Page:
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The Digital Age: Securing Digital Assets and Cyberwarfare
As you prepare your estate plan, you need to address a new kind of asset you might not have thought about: digital assets. These assets are accounts accessed online and data in platforms like Apple, Yahoo, Google, and others. Digital assets are mobile phones, laptops, tablets, and personal computers. Digital assets are also the platforms you use to stay connected with friends and family.
Besides preserving assets management, hackers’ and thieves’ protection is more important than ever, as assaults are multiplying geometrically.
What is at stake?
You must take steps now to secure digital assets and delegate access information (log-ins), so your executor can locate and save family photos, take down social media pages, gain control of email accounts or sell the website addresses. In short, you need to protect your digital assets from being shut down involuntarily and inaccessible to your loved ones.
Why are these assets different than tangible assets?
An estate executor could count on uncovering accounts while searching through boxes of paperwork and old files in the past. Usually, a bill or two would arrive in the mail to alert the executor regarding an unknown account. With more online banking and digital financial statements, even finding accounts without your help can be very difficult for your loved ones. Digital assets are a lot harder to find than tangible assets, and there is a real risk that years of data, valuable files, or photos could be lost easily – and forever.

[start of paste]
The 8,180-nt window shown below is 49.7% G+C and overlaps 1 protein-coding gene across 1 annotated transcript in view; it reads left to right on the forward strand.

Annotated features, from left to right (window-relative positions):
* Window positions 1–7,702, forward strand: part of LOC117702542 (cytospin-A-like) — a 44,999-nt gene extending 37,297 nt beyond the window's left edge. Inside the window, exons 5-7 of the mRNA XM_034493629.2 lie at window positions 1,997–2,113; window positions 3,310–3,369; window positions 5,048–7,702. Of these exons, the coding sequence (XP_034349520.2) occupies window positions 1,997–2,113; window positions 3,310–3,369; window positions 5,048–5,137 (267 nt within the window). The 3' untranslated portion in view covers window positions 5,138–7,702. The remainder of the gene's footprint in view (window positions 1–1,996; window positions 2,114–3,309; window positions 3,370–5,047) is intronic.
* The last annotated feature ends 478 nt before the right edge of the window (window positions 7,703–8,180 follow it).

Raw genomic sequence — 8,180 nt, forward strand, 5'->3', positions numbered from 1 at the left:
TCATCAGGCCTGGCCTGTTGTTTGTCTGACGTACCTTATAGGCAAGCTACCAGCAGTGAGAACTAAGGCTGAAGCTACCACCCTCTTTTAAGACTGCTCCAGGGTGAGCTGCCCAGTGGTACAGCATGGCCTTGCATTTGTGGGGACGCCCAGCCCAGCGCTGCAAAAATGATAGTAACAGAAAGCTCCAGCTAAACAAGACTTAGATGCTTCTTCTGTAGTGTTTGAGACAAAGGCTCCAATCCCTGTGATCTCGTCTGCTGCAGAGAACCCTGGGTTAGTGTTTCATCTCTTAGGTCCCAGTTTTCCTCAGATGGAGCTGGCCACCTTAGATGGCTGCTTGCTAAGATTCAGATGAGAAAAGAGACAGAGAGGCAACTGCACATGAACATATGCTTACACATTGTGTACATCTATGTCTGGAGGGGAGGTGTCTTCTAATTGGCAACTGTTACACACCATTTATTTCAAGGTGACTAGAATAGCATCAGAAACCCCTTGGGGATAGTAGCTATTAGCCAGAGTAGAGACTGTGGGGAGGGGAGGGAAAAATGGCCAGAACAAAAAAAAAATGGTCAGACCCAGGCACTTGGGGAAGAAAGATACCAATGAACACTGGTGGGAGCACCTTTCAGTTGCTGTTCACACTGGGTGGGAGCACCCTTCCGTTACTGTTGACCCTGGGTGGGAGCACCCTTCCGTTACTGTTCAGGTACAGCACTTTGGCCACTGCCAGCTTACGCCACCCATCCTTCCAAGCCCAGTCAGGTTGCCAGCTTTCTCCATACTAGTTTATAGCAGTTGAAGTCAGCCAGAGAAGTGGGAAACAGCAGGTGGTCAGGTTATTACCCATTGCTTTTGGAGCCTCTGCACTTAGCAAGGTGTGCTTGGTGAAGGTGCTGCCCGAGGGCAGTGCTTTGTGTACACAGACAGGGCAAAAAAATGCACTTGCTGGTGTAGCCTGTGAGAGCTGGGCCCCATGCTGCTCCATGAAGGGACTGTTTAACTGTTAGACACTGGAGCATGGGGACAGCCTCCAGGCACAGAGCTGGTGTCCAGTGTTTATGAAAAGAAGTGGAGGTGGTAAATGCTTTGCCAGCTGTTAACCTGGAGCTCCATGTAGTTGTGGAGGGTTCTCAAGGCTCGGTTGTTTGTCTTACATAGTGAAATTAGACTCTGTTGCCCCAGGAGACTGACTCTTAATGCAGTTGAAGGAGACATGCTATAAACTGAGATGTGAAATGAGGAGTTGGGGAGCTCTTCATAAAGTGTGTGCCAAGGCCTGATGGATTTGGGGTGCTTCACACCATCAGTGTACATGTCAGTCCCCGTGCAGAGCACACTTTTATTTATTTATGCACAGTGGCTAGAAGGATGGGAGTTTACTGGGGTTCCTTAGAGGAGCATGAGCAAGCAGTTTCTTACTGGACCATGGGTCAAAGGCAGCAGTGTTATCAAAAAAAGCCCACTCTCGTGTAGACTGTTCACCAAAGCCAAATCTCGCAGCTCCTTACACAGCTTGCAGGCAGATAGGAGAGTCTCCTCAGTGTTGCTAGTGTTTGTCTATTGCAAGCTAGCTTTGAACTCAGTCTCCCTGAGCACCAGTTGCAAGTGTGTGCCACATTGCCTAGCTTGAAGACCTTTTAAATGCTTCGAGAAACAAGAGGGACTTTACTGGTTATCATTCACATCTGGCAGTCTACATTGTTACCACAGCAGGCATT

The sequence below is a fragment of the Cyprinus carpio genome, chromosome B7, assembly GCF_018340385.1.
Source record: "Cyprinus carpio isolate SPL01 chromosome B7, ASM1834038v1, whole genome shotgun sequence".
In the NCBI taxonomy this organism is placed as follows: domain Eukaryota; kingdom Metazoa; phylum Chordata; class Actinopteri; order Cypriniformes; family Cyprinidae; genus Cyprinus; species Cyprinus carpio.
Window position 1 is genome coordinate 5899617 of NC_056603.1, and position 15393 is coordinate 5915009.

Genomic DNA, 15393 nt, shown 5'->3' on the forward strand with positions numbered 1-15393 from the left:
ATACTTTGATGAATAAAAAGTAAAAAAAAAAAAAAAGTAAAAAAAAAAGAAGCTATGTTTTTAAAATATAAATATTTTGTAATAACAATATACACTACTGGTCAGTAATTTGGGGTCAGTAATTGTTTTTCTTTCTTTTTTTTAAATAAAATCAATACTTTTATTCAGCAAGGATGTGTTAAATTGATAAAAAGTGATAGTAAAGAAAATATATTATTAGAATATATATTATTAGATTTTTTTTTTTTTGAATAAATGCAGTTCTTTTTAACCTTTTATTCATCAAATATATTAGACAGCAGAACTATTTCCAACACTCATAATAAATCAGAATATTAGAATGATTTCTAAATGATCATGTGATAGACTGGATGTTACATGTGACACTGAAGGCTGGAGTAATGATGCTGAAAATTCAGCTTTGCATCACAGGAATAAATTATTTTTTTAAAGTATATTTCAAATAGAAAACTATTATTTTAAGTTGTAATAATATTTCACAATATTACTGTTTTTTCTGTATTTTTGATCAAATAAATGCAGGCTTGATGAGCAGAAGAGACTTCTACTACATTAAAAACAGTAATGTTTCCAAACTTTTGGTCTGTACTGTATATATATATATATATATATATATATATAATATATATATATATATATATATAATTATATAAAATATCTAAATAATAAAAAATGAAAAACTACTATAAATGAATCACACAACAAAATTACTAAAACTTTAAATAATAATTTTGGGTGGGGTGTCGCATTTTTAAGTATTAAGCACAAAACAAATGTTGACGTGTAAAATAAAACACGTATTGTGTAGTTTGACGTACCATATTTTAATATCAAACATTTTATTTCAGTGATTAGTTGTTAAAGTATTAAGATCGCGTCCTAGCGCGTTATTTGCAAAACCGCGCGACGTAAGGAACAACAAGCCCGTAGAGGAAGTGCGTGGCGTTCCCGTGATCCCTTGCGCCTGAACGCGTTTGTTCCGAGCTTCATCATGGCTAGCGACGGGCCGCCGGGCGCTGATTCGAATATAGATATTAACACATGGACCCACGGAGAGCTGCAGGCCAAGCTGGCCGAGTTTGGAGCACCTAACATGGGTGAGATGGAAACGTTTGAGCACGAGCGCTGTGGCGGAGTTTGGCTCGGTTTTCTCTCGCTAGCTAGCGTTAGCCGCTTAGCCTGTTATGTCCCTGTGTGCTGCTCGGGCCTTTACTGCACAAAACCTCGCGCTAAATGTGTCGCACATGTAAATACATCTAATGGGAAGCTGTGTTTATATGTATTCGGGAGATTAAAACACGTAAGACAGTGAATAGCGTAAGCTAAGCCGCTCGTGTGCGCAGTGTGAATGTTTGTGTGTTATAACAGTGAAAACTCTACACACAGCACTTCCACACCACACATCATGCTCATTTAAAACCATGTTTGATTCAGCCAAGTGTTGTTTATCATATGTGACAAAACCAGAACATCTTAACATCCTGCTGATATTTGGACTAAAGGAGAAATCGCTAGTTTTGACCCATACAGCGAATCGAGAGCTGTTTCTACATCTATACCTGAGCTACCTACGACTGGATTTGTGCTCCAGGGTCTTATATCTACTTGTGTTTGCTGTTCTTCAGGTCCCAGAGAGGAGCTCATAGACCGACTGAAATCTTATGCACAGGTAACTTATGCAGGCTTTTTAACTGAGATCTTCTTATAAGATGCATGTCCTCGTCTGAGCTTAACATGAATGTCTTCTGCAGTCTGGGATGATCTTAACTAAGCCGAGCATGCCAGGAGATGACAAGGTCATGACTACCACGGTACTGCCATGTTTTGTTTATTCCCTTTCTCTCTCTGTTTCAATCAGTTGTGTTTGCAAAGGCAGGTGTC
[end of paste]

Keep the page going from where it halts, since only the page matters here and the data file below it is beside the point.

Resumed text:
Can you protect your digital assets?
Many lawsuits against big tech companies have been brought by families trying to get photos, emails, videos, and business records of their loved ones. Some companies automatically delete accounts and data if there is an extended period of inactivity. Your family could lose legacy information if you do not include digital assets in your estate plan.
While on the subject, pay attention to multiple and varied methods of backing up data. The rash of assaults on businesses, schools, and personal accounts with phishing schemes, hacking, and randsomware attacks has become daily events with more sophisticated plans. We are actually at cyberwar, and the victims are very close to home.
Start with a complete inventory.
A digital asset inventory helps your executor or surviving spouse gain access to your accounts. You should not include your digital inventory in your will. That could lead your digital assets to become part of the public record if your estate goes through probate. The inventory needs to include the digital asset’s web address, your username, and password if there are security questions used to confirm that the user is permitted to have access, including the questions and the answers in your inventory.
Many banks will text a security code to a user’s cell phone or send an email to their computer to verify that the person accessing the account is the owner. Part of your digital asset estate plan should include log-in information to your cell phone and computer, so your executor may access these security confirmations.
A handful of digital platforms, like Facebook and Google, have started to provide users a means of establishing an alternate contact in the event of their death. This is not yet a common practice, so you will need to prepare your digital assets in advance.
One helpful tool to consider is password management and storage vendors, like “LastPass,” which will remember and monitor your passwords and sites.
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